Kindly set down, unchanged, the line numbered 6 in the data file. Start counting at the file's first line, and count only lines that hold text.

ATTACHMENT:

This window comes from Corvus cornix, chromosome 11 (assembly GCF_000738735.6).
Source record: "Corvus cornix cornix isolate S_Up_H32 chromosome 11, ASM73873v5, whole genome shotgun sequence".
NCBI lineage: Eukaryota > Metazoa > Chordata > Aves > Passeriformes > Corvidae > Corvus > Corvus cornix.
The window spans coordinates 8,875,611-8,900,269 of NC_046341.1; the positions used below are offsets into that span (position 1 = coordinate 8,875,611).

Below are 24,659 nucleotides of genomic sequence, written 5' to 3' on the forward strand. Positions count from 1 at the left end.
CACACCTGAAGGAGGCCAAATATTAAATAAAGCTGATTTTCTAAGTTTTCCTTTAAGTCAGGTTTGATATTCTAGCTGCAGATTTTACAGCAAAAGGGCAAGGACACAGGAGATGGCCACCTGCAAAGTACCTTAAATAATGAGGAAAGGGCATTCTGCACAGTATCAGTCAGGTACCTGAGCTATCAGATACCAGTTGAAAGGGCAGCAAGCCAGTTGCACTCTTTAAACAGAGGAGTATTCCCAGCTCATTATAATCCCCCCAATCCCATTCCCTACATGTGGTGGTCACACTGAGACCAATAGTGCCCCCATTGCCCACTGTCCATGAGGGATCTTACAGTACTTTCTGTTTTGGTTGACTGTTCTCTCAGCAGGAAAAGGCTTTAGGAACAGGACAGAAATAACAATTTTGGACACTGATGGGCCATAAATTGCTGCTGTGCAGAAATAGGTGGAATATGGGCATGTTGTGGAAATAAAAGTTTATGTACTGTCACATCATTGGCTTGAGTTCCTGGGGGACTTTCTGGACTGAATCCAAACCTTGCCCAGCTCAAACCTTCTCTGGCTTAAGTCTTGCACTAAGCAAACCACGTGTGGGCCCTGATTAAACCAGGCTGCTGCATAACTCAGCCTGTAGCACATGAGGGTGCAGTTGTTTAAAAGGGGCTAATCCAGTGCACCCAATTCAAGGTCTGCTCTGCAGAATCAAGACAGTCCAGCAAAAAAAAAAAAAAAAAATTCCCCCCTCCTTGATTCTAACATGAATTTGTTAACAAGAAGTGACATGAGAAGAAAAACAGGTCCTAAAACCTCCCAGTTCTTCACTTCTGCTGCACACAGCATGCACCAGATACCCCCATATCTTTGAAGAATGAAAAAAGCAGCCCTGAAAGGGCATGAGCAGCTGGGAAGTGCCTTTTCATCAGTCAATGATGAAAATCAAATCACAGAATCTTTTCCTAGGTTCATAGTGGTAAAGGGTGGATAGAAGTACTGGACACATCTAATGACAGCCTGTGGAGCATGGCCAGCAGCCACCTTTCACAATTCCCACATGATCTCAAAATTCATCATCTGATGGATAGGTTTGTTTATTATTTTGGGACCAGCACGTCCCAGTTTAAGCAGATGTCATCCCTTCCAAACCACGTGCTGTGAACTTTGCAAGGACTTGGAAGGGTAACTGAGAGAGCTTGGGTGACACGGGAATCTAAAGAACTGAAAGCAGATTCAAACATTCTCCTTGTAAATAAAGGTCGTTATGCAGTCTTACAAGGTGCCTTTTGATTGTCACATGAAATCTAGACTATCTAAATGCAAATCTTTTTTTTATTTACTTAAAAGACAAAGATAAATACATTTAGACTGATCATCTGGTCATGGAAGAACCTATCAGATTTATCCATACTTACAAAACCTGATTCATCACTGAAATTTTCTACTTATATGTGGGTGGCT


CACACCTGAAGGAGGCCAAATATTAAATAAAGCTGATTTTCTAAGTTTTCCTTTAAGTCAGGTTTGATATTCTAGCTGCAGATTTTACAGCAAAAGGGCAAGGACACAGGAGATGGCCACCTGCAAAGTACCTTAAATAATGAGGAAAGGGCATTCTGCACAGTATCAGTCAGGTACCTGAGCTATCAGATACCAGTTGAAAGGGCAGCAAGCCAGTTGCACTCTTTAAACAGAGGAGTATTCCCAGCTCATTATAATCCCCCCAATCCCATTCCCTACATGTGGTGGTCACACTGAGACCAATAGTGCCCCCATTGCCCACTGTCCATGAGGGATCTTACAGTACTTTCTGTTTTGGTTGACTGTTCTCTCAGCAGGAAAAGGCTTTAGGAACAGGACAGAAATAACAATTTTGGACACTGATGGGCCATAAATTGCTGCTGTGCAGAAATAGGTGGAATATGGGCATGTTGTGGAAATAAAAGTTTATGTACTGTCACATCATTGGCTTGAGTTCCTGGGGGACTTTCTGGACTGAATCCAAACCTTGCCCAGCTCAAACCTTCTCTGGCTTAAGTCTTGCACTAAGCAAACCACGTGTGGGCCCTGATTAAACCAGGCTGCTGCATAACTCAGCCTGTAGCACATGAGGGTGCAGTTGTTTAAAAGGGGCTAATCCAGTGCACCCAATTCAAGGTCTGCTCTGCAGAATCAAGACAGTCCAGCAAAAAAAAAAAAAAAAAATTCCCCCCTCCTTGATTCTAACATGAATTTGTTAACAAGAAGTGACATGAGAAGAAAAACAGGTCCTAAAACCTCCCAGTTCTTCACTTCTGCTGCACACAGCATGCACCAGATACCCCCATATCTTTGAAGAATGAAAAAAGCAGCCCTGAAAGGGCATGAGCAGCTGGGAAGTGCCTTTTCATCAGTCAATGATGAAAATCAAATCACAGAATCTTTTCCTAGGTTCATAGTGGTAAAGGGTGGATAGAAGTACTGGACACATCTAATGACAGCCTGTGGAGCATGGCCAGCAGCCACCTTTCACAATTCCCACATGATCTCAAAATTCATCATCTGATGGATAGGTTTGTTTATTATTTTGGGACCAGCACGTCCCAGTTTAAGCAGATGTCATCCCTTCCAAACCACGTGCTGTGAACTTTGCAAGGACTTGGAAGGGTAACTGAGAGAGCTTGGGTGACACGGGAATCTAAAGAACTGAAAGCAGATTCAAACATTCTCCTTGTAAATAAAGGTCGTTATGCAGTCTTACAAGGTGCCTTTTGATTGTCACATGAAATCTAGACTATCTAAATGCAAATCTTTTTTTTATTTACTTAAAAGACAAAGATAAATACATTTAGACTGATCATCTGGTCATGGAAGAACCTATCAGATTTATCCATACTTACAAAACCTGATTCATCACTGAAATTTTCTACTTATATGTGGGTGGCT